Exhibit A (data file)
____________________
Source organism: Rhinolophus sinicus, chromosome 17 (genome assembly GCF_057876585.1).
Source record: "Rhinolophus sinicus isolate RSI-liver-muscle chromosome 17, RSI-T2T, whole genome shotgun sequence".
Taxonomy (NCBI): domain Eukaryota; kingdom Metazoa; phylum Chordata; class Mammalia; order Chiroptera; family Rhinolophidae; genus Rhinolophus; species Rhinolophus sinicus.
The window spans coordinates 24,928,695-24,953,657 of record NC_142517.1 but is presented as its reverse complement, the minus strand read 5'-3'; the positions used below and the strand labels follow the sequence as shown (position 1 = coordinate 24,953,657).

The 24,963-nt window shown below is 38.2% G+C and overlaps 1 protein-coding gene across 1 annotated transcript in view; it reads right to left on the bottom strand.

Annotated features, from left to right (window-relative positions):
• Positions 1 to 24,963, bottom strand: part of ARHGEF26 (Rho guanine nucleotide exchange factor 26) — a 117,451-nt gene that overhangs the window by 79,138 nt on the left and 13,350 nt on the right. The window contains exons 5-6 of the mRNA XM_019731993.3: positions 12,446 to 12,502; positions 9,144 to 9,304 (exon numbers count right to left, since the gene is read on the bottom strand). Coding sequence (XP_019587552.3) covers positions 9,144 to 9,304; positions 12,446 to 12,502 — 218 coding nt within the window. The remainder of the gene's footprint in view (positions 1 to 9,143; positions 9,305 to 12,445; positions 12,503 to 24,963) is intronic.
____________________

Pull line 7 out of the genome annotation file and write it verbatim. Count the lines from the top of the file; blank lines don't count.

• Positions 1 to 24,963, bottom strand: part of ARHGEF26 (Rho guanine nucleotide exchange factor 26) — a 117,451-nt gene that overhangs the window by 79,138 nt on the left and 13,350 nt on the right. The window contains exons 5-6 of the mRNA XM_019731993.3: positions 12,446 to 12,502; positions 9,144 to 9,304 (exon numbers count right to left, since the gene is read on the bottom strand). Coding sequence (XP_019587552.3) covers positions 9,144 to 9,304; positions 12,446 to 12,502 — 218 coding nt within the window. The remainder of the gene's footprint in view (positions 1 to 9,143; positions 9,305 to 12,445; positions 12,503 to 24,963) is intronic.